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TNS:could not resolve the connect identifier specified
Backtrace message unwound by exceptions
invalid identifier
PL/SQL compilation error
internal error
missing expression
table or view does not exist
end-of-file on communication channel
TNS:listener unknown in connect descriptor
insufficient privileges
PL/SQL: numeric or value error string
TNS:protocol adapter error
ORACLE not available
target host or object does not exist
invalid number
unable to allocate string bytes of shared memory
resource busy and acquire with NOWAIT specified
error occurred at recursive SQL level string
ORACLE initialization or shutdown in progress
archiver error. Connect internal only, until freed
snapshot too old
unable to extend temp segment by string in tablespace
Credential retrieval failed
missing or invalid option
invalid username/password; logon denied
unable to create INITIAL extent for segment
out of process memory when trying to allocate string bytes
shared memory realm does not exist
cannot insert NULL
TNS:unable to connect to destination
remote database not found ora-02019
exception encountered: core dump
inconsistent datatypes
no data found
TNS:operation timed out
PL/SQL: could not find program
existing state of packages has been discarded
maximum number of processes exceeded
error signaled in parallel query server
ORACLE instance terminated. Disconnection forced
TNS:packet writer failure
see ORA-12699
missing right parenthesis
name is already used by an existing object
cannot identify/lock data file
invalid file operation
quoted string not properly terminated

Re: reading the SGA from my own program

Anjo Kolk


Not to be picky, but any query on the X$ or V$ (especially joins) will produce inconsistent results or data. That is the price that you pay. Now the big problem with reading SGA structures is with structures that are dynamic (v$session is not really dynamic), for example v$sqlarea. One needs to get a couple of latches to make sure that the pointers  are still valid (or are valid up to a certain point). Remember the good old days when SYSTEMSTATE dumps would coredump when executed on a live system? That is why it was a bad idea to have a backgroundprocess do a system state dump. One bad pointer and the instance is dead. So the other thing one can do if one can't use latches is to built in many checks to make sure the structures and addresses are still valid.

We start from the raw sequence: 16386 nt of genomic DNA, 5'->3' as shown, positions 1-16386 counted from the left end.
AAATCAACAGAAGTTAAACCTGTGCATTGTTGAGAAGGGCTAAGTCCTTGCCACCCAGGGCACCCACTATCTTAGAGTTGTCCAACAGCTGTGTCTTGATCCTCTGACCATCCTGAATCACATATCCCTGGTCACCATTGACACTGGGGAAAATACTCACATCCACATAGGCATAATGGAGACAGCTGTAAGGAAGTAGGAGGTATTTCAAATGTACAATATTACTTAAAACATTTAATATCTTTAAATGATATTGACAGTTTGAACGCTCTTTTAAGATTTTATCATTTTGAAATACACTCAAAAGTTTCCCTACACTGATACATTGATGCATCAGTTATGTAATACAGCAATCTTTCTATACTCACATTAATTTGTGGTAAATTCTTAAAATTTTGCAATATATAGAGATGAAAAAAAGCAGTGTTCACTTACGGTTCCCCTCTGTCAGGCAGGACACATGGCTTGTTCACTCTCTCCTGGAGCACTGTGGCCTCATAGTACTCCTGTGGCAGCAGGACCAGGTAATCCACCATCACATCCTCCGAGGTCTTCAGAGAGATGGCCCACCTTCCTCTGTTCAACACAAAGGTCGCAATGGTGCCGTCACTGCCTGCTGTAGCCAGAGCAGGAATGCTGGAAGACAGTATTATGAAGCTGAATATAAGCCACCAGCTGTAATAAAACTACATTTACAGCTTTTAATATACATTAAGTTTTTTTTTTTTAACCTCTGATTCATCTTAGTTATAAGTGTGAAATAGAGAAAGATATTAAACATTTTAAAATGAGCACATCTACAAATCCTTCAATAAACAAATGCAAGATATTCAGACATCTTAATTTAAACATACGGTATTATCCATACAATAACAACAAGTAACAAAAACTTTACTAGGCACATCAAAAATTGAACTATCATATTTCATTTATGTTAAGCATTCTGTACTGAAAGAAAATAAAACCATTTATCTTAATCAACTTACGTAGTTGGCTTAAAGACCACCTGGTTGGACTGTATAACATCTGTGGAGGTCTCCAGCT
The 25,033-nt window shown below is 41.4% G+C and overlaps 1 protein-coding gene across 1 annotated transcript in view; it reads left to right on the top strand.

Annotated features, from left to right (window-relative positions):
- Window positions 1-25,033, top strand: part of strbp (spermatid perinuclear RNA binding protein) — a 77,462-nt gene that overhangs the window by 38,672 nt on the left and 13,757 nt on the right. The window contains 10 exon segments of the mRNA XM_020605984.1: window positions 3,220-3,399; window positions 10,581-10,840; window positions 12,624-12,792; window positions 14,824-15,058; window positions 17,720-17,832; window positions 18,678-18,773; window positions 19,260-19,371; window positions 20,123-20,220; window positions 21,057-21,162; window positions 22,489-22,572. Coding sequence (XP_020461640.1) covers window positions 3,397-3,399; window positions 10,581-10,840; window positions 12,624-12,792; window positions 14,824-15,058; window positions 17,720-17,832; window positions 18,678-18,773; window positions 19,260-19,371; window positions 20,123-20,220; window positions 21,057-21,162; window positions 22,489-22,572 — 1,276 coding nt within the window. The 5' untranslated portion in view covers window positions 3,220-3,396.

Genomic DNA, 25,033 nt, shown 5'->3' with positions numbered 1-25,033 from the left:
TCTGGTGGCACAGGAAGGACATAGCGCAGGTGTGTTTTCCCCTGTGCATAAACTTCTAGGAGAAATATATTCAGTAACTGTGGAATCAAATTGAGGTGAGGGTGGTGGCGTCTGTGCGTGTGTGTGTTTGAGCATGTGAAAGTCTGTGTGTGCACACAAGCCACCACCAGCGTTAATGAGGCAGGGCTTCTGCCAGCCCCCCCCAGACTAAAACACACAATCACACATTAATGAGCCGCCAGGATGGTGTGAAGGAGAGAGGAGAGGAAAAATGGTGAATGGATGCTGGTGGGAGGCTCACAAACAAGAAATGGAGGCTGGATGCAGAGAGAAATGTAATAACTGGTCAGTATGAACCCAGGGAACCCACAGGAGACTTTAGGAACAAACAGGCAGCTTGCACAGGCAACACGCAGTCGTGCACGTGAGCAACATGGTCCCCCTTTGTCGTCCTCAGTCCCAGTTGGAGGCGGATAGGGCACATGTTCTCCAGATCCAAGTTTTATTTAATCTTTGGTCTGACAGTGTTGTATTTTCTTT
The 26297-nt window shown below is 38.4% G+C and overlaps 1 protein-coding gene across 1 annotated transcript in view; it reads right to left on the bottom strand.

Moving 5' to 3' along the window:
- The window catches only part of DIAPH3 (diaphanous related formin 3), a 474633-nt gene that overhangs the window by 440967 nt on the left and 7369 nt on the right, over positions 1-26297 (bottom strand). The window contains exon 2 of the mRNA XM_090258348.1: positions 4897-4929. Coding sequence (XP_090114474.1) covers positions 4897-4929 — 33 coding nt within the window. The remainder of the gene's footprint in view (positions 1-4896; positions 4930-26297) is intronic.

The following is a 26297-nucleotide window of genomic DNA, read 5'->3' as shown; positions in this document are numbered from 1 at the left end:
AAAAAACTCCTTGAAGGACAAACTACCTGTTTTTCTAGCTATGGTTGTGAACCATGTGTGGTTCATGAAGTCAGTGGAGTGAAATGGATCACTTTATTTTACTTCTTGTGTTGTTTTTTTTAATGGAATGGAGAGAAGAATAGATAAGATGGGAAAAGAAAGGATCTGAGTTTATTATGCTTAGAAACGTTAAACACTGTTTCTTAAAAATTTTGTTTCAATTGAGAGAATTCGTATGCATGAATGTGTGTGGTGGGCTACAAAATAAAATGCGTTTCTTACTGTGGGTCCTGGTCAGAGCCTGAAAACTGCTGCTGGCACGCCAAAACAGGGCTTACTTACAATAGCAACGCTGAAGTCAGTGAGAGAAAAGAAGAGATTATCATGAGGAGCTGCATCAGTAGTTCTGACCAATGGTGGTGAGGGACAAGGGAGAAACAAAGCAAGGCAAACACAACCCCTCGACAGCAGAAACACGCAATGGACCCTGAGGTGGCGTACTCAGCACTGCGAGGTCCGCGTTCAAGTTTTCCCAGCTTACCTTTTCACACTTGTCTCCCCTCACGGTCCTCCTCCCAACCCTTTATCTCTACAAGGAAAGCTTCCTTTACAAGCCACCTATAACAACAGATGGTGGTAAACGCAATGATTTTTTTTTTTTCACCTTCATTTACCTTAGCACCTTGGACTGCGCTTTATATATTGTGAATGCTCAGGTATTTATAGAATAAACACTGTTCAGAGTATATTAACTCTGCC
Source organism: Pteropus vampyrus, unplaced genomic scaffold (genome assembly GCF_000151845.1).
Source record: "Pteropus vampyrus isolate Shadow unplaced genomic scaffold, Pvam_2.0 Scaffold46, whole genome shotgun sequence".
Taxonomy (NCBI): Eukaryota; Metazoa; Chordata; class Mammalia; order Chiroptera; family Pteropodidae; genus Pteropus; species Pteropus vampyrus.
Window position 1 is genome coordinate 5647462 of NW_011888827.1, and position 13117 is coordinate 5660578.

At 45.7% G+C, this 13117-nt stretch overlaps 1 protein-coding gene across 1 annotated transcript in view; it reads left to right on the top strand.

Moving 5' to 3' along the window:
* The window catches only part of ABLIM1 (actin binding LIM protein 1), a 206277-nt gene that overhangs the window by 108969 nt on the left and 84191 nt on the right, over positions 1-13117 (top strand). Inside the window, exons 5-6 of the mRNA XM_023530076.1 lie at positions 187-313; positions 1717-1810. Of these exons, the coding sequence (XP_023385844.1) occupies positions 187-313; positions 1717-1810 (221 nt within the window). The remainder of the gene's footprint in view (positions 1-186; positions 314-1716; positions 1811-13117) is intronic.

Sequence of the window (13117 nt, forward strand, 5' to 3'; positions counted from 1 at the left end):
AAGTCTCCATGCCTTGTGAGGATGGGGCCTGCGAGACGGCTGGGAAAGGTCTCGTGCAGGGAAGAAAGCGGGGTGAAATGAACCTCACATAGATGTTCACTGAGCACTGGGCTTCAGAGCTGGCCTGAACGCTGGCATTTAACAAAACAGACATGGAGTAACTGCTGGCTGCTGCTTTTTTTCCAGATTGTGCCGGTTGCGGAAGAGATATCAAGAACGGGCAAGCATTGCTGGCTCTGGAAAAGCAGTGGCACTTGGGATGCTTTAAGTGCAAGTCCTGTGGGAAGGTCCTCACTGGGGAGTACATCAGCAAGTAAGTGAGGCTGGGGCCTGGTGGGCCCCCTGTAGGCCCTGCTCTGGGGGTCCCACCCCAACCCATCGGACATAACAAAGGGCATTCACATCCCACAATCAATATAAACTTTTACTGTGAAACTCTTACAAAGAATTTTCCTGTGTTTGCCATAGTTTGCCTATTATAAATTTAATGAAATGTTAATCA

On 8/21/06, Powell, Mark D <mark.powell@eds.com> wrote:
The primary point of directly reading shared memory is that by doing so you bypass Oracle.  So when the entire instance hangs and will not grant new connections you can go around the problem and see what is happening (or not happening as the case may be).  You also avoid the latching overhead required for accessing the shared memory structures via Oracle.  True, you may see some inconsistent data, but you will see it.
HTH -- Mark D Powell --

From: oracle-l-bounce@freelists.org [mailto: oracle-l-bounce@freelists.org] On Behalf Of Allen, Brandon
Sent: Monday, August 21, 2006 12:25 PM
To: tanel.poder.003@mail.ee; anjo.kolk@oraperf.com; jeremiah@ora-600.net
Cc: Oracle Discussion List

Subject: RE: reading the SGA from my own program

Please forgive my ignorance, but what is the point of this direct SGA access anyway?  Why not just query v$session_event and/or v$session_wait, or the underlying x$ tables?

From: oracle-l-bounce@freelists.org [mailto: oracle-l-bounce@freelists.org] On Behalf Of Tanel Poder
Sent: Saturday, August 19, 2006 2:30 AM
To: anjo.kolk@oraperf.com
Cc: jeremiah@ora-600.net; 'Oracle Discussion List'
Subject: RE: reading the SGA from my own program
Also, if all you're interested in is the current wait state of a session, then there's no real fundamental need to map those SHM segments which do not contain the data you're interested in (as far as I understand).
. . . 

From: oracle-l-bounce@freelists.org [mailto: oracle-l-bounce@freelists.org] On Behalf Of Jeremiah Wilton
Sent: Saturday, August 19, 2006 05:14
To: 'Oracle Discussion List'
Subject: reading the SGA from my own program


I am trying to play around with reading the SGA using my own program, as popularized by Kyle Hailey and Miladin Modrakovic's papers and presentations.  I am confused about where to find x$ksusecst (session wait) and other items in the fixed area.

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Anjo Kolk
Owner and Founder OraPerf Projects
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